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The Brooklyn Historical Society Will Remember 9/11 With an Artist’s Live-Stream of the Attack

Artist Wolfgang Staehle inadvertently captured the first plane crashing into the World Trade Center on his webcam.

 

A still from Wolfgang Staehle’s inadvertent record of the 9/11 attacks on the World Trade Center in 2001. (All images courtesy the artist, © Wolfgang Staehle)

Shock and disbelief had barely dissipated in Lower Manhattan before the second airplane crashed into the World Trade Center’s South Tower, but virtually no recordings exist of the first plane’s impact into the North Tower 17 minutes prior — except one.

Artist Wolfgang Staehle intended that his live-feed webcam stationed on Brooklyn’s waterfront would capture the mundane skyline of Manhattan’s bustling cityscape. Recording other mundane scenes in Germany, Staehle wanted to show the quiet life that contradicted the Y2K hysteria of the frenetic internet age. Instead, the artist’s webcam observed the events of September 11 unfold in real time. Given the low-fi quality of early webcams, his recording is a live-feed of the 9/11 attacks in freeze frames, separated by four-second increments. Like a stalled flipbook animation, the plane appears on the edge of the video’s frame before immediately slamming into the World Trade Center. The next image still is an explosion, and then an ignited plume of smoke.

17 years later, the Brooklyn Historical Society will remember September 11 with an event in which a projection of Staehle’s New York video will sync with the exact timing of the 9/11 terrorist attacks. It is a result of a new partnership between the historical society and the National September 11 Memorial and Museum, which fully acquired the artist’s video in 2015.

Marcia Ely, the vice president of programs and external affairs at the Brooklyn Historical Society, hopes that visitors attending the screening will use Staehle’s documentary artwork to internalize the anniversary of a dark page from US history in a healthy way.

“Many of the things we talk about as a historical society are not pretty. That’s sort of our job,” noted Ely in a phone call with Hyperallergic. “For those struggling to make sense of yet another 9/11 anniversary and to acknowledge that in an appropriate way — [our event] is a good option.”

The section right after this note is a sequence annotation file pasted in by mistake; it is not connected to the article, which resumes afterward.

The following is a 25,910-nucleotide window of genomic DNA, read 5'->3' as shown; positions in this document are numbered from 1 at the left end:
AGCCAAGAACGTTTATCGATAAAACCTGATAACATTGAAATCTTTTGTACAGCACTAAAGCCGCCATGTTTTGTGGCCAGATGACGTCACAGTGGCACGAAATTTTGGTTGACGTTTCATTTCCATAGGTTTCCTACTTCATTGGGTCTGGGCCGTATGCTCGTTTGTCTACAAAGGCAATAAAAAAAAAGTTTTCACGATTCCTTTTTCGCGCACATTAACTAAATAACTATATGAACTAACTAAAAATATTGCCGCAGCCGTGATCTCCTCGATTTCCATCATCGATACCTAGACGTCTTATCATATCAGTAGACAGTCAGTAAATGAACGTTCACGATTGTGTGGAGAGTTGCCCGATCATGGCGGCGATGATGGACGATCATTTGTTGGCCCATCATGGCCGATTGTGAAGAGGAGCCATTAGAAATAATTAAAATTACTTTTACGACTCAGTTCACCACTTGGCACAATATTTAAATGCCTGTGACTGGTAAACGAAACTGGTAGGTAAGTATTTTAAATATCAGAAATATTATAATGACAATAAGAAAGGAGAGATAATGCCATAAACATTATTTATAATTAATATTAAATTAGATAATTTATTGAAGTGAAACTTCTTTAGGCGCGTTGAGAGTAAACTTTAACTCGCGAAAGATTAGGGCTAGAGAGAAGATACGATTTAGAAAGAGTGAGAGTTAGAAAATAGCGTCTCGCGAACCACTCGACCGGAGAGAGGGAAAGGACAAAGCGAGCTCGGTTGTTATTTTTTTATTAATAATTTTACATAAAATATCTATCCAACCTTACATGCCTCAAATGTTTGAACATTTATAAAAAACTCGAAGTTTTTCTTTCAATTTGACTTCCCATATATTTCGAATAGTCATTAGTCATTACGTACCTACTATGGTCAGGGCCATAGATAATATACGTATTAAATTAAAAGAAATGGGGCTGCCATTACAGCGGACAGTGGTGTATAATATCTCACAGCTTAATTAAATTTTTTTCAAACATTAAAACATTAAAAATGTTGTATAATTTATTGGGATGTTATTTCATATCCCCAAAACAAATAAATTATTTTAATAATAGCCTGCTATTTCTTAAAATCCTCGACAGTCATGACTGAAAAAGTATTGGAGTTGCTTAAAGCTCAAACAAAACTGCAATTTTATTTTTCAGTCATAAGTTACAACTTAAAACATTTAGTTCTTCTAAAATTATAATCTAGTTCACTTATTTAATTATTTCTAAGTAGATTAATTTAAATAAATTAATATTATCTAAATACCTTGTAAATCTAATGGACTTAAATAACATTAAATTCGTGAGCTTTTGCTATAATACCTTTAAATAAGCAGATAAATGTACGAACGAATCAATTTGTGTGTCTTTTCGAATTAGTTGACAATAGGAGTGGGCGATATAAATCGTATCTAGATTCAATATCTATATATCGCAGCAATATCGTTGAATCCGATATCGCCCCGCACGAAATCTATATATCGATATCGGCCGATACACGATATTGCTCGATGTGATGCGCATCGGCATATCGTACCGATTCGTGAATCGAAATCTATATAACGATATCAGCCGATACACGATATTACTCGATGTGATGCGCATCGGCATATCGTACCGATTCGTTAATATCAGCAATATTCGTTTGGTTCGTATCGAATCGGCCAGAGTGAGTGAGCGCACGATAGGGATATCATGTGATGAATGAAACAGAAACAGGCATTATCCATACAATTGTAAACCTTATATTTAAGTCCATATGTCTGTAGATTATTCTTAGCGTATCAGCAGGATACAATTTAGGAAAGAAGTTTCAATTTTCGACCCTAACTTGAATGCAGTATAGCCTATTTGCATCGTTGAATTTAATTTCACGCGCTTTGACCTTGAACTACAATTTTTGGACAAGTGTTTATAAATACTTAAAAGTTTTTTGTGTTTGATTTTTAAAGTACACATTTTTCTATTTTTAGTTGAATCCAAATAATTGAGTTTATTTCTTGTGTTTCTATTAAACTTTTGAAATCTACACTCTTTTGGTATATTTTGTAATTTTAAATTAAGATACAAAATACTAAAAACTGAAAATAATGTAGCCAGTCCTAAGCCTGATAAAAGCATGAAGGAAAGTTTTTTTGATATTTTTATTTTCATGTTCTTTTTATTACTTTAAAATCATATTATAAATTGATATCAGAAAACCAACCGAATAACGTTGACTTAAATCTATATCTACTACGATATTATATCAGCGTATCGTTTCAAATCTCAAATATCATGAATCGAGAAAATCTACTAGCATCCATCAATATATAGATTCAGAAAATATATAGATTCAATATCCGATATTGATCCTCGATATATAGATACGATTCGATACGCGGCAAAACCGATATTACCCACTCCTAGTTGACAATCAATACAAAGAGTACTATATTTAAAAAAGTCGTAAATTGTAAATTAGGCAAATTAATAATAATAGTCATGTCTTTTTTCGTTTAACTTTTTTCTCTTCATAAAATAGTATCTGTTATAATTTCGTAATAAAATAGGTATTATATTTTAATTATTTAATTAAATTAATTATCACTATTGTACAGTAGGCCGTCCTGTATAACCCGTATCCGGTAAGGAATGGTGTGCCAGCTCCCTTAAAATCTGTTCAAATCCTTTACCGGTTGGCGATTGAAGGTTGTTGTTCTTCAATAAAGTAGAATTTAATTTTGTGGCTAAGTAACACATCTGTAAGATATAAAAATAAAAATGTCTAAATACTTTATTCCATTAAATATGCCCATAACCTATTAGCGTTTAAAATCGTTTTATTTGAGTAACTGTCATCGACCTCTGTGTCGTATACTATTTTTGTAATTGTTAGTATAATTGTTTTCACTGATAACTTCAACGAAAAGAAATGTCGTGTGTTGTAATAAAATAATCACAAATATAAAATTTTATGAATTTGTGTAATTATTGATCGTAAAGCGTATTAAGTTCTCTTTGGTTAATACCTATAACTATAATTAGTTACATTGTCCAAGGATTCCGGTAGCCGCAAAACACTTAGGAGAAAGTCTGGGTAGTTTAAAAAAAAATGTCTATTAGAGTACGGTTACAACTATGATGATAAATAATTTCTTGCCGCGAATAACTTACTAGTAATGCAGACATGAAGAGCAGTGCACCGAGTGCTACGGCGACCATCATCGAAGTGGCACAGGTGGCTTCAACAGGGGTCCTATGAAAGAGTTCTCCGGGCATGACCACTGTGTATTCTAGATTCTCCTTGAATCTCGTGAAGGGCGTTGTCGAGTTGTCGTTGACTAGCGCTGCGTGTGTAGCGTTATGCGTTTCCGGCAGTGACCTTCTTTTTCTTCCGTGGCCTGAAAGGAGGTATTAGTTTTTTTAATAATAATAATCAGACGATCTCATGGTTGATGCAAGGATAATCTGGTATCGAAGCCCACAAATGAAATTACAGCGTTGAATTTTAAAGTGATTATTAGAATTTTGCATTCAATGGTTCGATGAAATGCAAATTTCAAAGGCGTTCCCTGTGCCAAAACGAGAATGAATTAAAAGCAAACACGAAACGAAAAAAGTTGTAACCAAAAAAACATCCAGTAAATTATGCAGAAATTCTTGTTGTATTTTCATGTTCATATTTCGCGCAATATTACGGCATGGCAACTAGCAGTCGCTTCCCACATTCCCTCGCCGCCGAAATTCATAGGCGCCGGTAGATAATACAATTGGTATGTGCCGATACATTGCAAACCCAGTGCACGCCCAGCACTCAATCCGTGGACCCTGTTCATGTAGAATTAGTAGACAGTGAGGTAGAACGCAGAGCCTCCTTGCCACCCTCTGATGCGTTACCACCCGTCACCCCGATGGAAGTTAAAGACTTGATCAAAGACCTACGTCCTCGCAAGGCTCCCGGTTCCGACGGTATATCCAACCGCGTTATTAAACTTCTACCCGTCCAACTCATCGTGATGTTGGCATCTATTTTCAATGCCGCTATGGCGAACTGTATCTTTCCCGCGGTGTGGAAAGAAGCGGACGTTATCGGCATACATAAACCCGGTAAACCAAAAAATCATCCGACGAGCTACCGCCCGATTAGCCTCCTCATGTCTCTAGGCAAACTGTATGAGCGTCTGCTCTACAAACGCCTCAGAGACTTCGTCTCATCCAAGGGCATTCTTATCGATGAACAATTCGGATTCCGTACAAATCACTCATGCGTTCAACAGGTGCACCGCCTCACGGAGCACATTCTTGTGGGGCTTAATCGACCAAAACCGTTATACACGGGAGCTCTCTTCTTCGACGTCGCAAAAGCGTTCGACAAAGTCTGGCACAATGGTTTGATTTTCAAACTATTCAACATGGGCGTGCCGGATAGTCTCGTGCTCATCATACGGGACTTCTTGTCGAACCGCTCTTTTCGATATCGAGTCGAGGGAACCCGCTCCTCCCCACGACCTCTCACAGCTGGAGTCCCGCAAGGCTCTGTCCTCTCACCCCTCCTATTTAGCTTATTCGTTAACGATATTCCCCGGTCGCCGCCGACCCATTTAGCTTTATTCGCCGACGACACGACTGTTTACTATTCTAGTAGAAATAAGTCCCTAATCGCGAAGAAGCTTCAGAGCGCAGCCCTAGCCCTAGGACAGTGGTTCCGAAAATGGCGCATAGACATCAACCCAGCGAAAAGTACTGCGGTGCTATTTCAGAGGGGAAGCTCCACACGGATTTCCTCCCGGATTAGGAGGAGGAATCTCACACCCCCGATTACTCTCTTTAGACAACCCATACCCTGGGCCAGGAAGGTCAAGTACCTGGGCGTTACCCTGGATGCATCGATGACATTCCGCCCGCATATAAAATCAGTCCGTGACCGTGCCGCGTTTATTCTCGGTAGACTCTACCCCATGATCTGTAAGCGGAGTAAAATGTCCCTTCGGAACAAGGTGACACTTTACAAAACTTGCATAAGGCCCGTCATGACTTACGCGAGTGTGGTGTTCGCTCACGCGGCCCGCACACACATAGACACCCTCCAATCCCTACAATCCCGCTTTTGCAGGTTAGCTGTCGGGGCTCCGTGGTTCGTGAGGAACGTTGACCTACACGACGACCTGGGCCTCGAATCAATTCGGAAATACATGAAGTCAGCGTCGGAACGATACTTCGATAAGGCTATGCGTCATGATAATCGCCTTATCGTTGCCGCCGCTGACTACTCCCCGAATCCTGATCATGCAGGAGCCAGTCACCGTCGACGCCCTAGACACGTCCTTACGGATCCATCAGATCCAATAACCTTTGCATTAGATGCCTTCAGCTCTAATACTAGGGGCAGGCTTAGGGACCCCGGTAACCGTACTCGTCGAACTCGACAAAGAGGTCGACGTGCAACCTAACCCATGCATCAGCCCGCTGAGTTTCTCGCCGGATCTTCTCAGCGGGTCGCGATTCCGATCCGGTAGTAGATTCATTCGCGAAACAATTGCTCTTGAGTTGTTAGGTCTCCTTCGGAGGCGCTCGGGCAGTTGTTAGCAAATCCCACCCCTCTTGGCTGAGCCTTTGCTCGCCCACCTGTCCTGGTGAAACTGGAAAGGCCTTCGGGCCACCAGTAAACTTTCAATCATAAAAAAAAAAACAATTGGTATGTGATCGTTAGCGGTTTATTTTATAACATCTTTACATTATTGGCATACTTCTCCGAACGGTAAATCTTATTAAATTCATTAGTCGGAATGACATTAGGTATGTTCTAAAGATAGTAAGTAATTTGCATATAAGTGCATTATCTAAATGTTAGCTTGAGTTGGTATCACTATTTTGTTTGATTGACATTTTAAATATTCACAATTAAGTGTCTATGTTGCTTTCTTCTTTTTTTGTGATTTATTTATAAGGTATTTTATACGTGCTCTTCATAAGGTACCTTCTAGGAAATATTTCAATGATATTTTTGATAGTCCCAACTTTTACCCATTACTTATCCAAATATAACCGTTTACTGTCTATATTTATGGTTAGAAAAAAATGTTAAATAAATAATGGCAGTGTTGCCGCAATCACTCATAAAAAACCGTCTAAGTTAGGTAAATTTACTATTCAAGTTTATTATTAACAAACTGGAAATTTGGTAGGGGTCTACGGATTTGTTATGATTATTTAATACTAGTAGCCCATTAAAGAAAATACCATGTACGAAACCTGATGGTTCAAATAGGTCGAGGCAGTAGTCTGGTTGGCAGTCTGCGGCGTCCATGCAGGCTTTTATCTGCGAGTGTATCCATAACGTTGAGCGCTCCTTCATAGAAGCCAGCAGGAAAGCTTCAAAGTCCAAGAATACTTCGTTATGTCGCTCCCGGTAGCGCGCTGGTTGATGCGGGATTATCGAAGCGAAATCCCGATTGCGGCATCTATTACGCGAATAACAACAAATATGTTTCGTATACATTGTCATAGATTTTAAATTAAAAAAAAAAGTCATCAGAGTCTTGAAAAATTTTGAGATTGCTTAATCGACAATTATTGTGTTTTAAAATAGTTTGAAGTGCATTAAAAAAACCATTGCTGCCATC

The anniversary event will showcase Staehle’s work in the historical society’s great hall. According to Ely, the diptych projection will be displayed upon a 25-foot by 10-foot custom screen and shown in precise real time. (Software applied to the webcam recording will begin at the precise second of the day when the start button is pushed.)

Ely understands that memorializing the events of 9/11 is still extremely difficult for New Yorkers, even nearly two decades after the attacks. “On a personal note, one of the things that I’ve thought about over the course of these [17] years is how do I spend this day?” she remarked. “Do I go about my business as usual? Here’s a way that people who have that question can spend the day.”

Jan Ramirez, executive vice president of collections and chief curator at the 9/11 Memorial & Museum, sees Staehle’s piece as having great art historical significance to the art of 9/11 and afterwards. Speaking with Hyperallergic, she noted how the artist originally set out to tell a global story about the importance of the internet and the implications of both connectivity and banality. How September 11 interceded on the artwork and completely changed the work’s meaning demonstrates the grand significance of such an event on the world stage.

Ramirez also pointed out that the 9/11 Memorial & Museum is closed to the public on September 11 in honor of the victims. (It is, however, open to survivors and victims’ families who would like to visit in peace.)

The artist originally presented his webcam works at an exhibition called 2001 at the downtown Manhattan gallery Postmasters, opening to the public on September 6 of that year. Just five days later, the gallery space inadvertently became the first digital witness to a new wave of terrorism.

Media estimates claim that nearly one-third of the entire world population witnessed the events of September 11 unfold in real time. That’s approximately two billion people. Most television viewers innocently tuned into their morning television talk shows that day, but they were greeted with shocking images of death and destruction, taken just after the first plane hit the North Tower. Many scholars have argued that the significance of the 9/11 terrorist attacks is in their dissemination through a 24/7 news cycle of violent images. Staehle’s digital witnessing and recording of the first plane’s crash verifies these media theorists’ claims, even if it is potentially the only one of its kind. For attendees of the Brooklyn Historical Society’s event, the real question will be whether seeing the artist’s video on the anniversary of September 11 will bring any solace 17 years later.

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